Monday, February 8, 2010

Let the Heart Babble

Here is another excerpt from my thoughts in the Rooster Moans workshop (see previous post). A tangential discussion broke out, spontaneously, about whether to censor or encourage the gush of unrefined emotion when drafting a poem.


(From the workshop "Poetry, Politics & Demagogy," Week One)

I have to admit, a great deal of awkward and over-dramatic emotion seeps into my drafts. My strategy has been to write freely and copiously, often six drafts a week. In this way important emotion is validated, and hopefully gets tempered through editing into a chrysalis of sorts.

Yes, most drafts don’t get to the stage of beautiful writing; but there is a ‘freedom of voice’ and a validation of feelings and of my being and all its flaws.

I guess for me, poetry should be about validating the heart, even if the expression is clumsy at first. I think it best to work with inner emotions, even if sentimental, not censor them--let them run like children in your words.

I don't like the pedagogic style of trying to stifle gushes of emotion in the tyro, or, for that matter, the advanced practitioner. Some of my best poems came from writing like mad and paring it down and refining later.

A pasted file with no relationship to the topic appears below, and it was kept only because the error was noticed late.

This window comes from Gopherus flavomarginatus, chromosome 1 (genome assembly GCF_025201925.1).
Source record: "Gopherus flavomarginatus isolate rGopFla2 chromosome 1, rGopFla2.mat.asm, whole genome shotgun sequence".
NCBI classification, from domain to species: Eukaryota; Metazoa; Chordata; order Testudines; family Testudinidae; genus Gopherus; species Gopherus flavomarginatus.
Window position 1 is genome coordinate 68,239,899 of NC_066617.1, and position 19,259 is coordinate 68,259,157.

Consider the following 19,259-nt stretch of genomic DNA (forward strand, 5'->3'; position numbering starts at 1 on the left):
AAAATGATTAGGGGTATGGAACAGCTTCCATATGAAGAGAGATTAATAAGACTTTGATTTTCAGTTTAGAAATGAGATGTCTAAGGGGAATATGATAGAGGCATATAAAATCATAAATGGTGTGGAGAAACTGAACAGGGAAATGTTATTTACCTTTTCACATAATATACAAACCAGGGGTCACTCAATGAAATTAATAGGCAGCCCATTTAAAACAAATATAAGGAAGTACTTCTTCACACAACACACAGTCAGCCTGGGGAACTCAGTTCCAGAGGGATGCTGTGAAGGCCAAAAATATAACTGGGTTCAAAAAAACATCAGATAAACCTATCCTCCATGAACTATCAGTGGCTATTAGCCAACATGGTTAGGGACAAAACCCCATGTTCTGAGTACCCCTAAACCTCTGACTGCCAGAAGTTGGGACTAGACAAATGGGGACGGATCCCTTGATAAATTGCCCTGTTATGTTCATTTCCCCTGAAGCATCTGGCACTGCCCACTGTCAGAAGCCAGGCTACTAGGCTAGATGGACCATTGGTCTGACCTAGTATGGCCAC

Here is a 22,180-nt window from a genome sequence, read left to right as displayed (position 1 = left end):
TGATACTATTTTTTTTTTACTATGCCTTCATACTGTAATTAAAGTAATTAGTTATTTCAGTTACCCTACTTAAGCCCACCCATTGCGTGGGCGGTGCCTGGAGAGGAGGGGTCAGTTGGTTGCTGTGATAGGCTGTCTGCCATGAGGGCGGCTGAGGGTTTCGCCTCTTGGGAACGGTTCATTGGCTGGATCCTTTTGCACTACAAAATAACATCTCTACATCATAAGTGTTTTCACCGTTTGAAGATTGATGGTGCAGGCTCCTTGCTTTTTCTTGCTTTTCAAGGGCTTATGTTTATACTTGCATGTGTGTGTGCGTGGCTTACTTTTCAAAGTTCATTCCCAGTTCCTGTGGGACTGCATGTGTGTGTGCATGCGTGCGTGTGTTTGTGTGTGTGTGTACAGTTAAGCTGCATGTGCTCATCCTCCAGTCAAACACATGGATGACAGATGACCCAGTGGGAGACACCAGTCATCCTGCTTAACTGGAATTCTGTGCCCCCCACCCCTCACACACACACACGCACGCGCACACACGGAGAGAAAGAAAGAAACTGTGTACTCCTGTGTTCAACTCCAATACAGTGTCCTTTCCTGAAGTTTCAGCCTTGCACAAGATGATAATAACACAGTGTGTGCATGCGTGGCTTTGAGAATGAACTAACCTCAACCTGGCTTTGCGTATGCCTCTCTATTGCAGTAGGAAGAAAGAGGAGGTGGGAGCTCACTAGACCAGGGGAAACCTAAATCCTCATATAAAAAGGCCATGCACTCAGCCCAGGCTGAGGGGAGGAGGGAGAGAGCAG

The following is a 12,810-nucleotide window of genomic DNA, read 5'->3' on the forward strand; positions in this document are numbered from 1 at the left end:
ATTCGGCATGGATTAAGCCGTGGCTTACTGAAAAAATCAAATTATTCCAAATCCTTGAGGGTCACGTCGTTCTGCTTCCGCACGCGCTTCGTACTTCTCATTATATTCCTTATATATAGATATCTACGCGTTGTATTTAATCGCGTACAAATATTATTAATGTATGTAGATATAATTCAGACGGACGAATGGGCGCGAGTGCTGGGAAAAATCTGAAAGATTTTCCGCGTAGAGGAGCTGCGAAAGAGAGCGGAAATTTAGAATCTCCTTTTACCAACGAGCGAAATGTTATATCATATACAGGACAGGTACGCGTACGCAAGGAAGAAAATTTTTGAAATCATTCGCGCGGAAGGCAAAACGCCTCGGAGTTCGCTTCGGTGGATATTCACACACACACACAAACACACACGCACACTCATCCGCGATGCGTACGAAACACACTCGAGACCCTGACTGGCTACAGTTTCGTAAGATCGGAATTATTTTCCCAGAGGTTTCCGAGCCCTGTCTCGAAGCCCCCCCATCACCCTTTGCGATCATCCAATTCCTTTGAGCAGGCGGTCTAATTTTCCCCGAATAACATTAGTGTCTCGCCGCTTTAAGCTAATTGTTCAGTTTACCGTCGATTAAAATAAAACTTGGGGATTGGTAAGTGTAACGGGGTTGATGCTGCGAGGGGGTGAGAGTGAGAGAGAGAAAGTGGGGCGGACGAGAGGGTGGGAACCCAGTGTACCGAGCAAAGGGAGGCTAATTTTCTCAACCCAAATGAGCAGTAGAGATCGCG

Another metaphor, not sure if it’s good: Sentiment is raw earthy form, a blend of anguish, love and all the others -- something needs to be mined out of the ore, cut into a jewel.

To get to the jewel, you must delve into the raw material.

That might be my tactic.

What I’ve learned is that I’m not really the author of my poems--the mind is more complex than just an “I.” To write a good poem requires that the dream-making part of the mind get involved, which is beyond the self.

By sharing the act of writing with unruly emotions and whatever forces unleash them, I can sometimes get to powerful phrases like this, from your poem, so heartwrenching:

“tape stretches like wings over his mouth”



  1. Excellent post, I think there is too much post modern fashionable poetry that has had all the emotion leached out. At the same time there's too much amateur stuff that is pure emotion with little poetry. The balance is the essential thing in the completed poem

  2. Crafty Green!

    I very much value your comments. You have been a great inspiration to me, helping me develop as a poet and now also as a blogger.

    It's all about balance, isn't it? But balance is not a simple half-and-half. How much more complex a sculpture, seemingly infinite in angles and twists, is the one that somehow achieves a resonance of well-lived life and expression.

    (kind of like Aristotle's Golden Mean, but so much more--he was hideously limited by his time and culture)